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View Full Version : Probability of us shooting so well from the line last night


gth816f
03-20-2010, 09:08 PM
Quick answer: 0.118 % chance of shooting 24/25 or 25/25, assuming I did this right.

Long answer:

Okay, this came up in the other thread: what was the probability of us actually shooting so well from the free throw line last night? Well, at first I was annoyed because I couldn't remember how to do it. But then I remembered(I think), and once I remembered I just had to do it.

Obviously when it got to the end, making/missing some of these free throws would have affected if we got the next ones, so we'll just operate based on the assumption that we were going to get that exact number of free throws from those specific players.

Someone check my math, because it's probably wrong...but here goes:

Lawal: 4 shots, .525 FT%
Favors: 2 shots, .629 FT%
Shumpert: 8 shots, .720 FT%
Rice Jr.: 1 shot, .529 FT%
Miller: 4 shots, .804 FT%
Oliver: 2 shots, .704 FT%
Peacock: 4 shots, .791 FT%

Basically, we should be able to figure out the probability of hitting 24/25 overall by figuring out the probability of missing the first then hitting 24 straight, missing the second and hitting the rest of the 25, etc., adding those 25 probabilities together, then adding in the probability of hitting all 25. We'll work with threesignificant digits and use conventional rounding.

So we might as well make the first step the easiest one. The chances of us hitting all 25 is simply the probabilities of each guy hitting all of his shots multiplied together. That is: .525^4 * .629^2 * .720^8 * .529 * .804^4 * .704^2 * .791^4 = 9.31 * 10^-5.

Now it gets a litle dicier. The basic math is still the same but there's a separate step for each shooter. I'll write out the first step to show what I'm doing. What we want to find out is the chance of Lawal hitting three out of four free throws. The probability of him missing the first then hitting three straight is .475 * .525^3.

Since multiplication is commutative, the chance of him making three out of four in each other order(miss second, miss third, miss fourth) is the same number. That means the overall probability of him hitting three out of four free throws is .475 * .523^3 * 4. Now we multiply that by the chance of the remaining players hitting every one of their free throws: (.475 * .523^3 * 4) * .629^2 * .720^8 * .529 * .804^4 * .704^2 * .791^4 = 3.33 * 10^-4

We have to do this for each player:

Lawal: (.475 * .523^3 * 4) * .629^2 * .720^8 * .529 * .804^4 * .704^2 * .791^4 = 3.33 * 10^-4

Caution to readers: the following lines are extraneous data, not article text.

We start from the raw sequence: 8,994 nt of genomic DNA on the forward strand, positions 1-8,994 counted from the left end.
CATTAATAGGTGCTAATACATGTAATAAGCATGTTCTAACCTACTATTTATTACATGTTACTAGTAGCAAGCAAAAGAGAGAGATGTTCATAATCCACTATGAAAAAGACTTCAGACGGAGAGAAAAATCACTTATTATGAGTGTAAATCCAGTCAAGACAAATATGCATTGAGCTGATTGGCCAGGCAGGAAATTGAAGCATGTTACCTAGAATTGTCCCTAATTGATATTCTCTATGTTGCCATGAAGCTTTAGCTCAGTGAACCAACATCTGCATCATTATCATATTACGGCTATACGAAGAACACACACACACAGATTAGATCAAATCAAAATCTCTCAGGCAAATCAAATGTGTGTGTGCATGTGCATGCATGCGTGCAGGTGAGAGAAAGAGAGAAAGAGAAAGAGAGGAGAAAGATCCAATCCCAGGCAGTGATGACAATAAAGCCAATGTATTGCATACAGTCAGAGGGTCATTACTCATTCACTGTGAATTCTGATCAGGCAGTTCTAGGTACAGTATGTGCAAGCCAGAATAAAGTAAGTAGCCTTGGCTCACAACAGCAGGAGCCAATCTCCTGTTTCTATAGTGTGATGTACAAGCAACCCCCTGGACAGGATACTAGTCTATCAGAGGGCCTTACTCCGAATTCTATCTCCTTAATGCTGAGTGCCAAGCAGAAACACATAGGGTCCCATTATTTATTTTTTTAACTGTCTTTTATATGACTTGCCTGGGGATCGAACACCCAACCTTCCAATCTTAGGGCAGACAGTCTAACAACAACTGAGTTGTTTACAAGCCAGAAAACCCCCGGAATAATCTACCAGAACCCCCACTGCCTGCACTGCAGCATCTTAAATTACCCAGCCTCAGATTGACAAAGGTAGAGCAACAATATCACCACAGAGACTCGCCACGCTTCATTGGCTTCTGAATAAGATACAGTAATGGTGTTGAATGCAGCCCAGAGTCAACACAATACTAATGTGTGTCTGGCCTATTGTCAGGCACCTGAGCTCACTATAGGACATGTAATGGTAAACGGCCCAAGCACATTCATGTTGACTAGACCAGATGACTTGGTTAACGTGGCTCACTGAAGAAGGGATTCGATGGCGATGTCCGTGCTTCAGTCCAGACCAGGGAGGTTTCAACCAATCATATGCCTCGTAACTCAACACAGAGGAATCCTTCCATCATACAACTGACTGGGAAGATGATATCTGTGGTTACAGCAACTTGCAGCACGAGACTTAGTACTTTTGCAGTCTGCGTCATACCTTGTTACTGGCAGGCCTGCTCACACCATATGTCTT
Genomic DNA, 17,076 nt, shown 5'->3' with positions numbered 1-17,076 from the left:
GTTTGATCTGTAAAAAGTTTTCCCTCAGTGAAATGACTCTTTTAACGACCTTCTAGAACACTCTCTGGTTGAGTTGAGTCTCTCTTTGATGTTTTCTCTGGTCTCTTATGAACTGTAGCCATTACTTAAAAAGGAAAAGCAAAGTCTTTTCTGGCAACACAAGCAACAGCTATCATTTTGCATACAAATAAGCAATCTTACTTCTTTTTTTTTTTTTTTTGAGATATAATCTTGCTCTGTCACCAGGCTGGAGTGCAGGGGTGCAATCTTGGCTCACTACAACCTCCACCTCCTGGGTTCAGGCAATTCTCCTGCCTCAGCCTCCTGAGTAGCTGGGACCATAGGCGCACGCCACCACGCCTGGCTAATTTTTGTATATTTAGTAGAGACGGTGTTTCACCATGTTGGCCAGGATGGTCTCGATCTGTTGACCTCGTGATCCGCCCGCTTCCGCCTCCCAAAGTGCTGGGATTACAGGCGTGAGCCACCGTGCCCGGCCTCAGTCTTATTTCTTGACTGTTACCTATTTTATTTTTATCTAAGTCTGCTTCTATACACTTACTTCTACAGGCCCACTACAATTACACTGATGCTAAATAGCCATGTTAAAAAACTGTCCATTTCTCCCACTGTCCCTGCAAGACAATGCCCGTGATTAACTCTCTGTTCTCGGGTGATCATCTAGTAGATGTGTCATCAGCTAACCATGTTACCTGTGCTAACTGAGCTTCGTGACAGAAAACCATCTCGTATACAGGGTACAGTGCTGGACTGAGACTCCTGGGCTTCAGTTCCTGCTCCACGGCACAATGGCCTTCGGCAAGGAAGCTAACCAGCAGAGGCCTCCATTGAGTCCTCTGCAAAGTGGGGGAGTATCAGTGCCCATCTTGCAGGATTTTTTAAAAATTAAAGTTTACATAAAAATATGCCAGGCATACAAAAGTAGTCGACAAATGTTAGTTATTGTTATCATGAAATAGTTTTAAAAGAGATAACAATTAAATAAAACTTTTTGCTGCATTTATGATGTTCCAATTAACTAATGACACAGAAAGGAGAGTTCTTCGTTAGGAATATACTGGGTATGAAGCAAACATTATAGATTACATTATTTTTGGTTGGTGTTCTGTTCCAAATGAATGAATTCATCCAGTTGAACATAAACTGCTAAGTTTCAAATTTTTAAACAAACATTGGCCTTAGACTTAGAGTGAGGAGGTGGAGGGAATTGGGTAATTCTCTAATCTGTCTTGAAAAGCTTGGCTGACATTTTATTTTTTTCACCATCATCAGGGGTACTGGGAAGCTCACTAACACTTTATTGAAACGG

Favors: .525^4 * (.629 * .371^1 * 2) * .720^8 * .529 * .804^4 * .704^2 * .791^4 = 1.09 * 10^-4
Shumpert: .525^4 * .629^2 * (.280 * .720^7 * 8) * .529 * .804^4 * .704^2 * .791^4 = 2.90 * 10^-4
Rice Jr. = .525^4 * .629^2 * .720^8 * (.471 * .529^0 * 1) * .804^4 * .704^2 * .791^4 = 8.29 * 10^-5
Miller: .525^4 * .629^2 * .720^8 * .529 * (.196 * .804^3 * 4) * .704^2 * .791^4 = 9.08 * 10^-5
Oliver: .525^4 * .629^2 * .720^8 * .529 * .804^4 * (.296 * .704^1 * 2) * .791^4 = 7.83 * 10^-5
Peacock: .525^4 * .629^2 * .720^8 * .529 * .804^4 * .704^2 * (.208 * .791^3 * 4) = 9.79 * 10^-5

Whew. So now we have the probabilities of every possible combination of makes and misses that would get us to 24/25 or better. Now we just have to add them up!

Probability of us hitting 24/25: 9.31 * 10^-5 + 3.33 * 10^-4 + 1.09 * 10^-4 + 2.90 * 10^-4 + 8.29 * 10^-5 + 9.08 * 10^-5 + 7.83 * 10^-5 + 9.79 * 10^-5 = .00118, or 0.118%.

Done! Now you people who actually know math can rip it apart and tell me I wasted the last hour of my life.

gtbuzz2011
03-20-2010, 10:09 PM
I personally would have taken the team's total FT % and set that as the probability, since it is already weighted based on who goes to the line the most in tandem with their FT %. From there, it is just a matter of finding Pr(X>=24), where X~binomial(n=25, p=whatever our teams season FT % is). I'd do it myself but I'm on my phone.

carober18
03-20-2010, 10:16 PM
just off the top of my head--peacock is not a 47% free throw shooter. closer to 80%

ND_jacket
03-20-2010, 10:34 PM
just off the top of my head--peacock is not a 47% free throw shooter. closer to 80%

Correct, according to the ramblinwreck.com stats page (http://ramblinwreck.cstv.com/sports/m-baskbl/stats/2009-2010/teamcume.html#TEAM.OCF). (It's actually 79.1%.)

ND_jacket
03-20-2010, 10:37 PM
I personally would have taken the team's total FT % and set that as the probability, since it is already weighted based on who goes to the line the most in tandem with their FT %. From there, it is just a matter of finding Pr(X>=24), where X~binomial(n=25, p=whatever our teams season FT % is). I'd do it myself but I'm on my phone.

That'd be a reasonable approximation. However, the distribution of who shoots how many free throws in any given game could be markedly different from the overall season average. It's certainly more accurate to do the analysis like gth did (assuming all the probabilities used are accurate).

gth816f
03-20-2010, 10:45 PM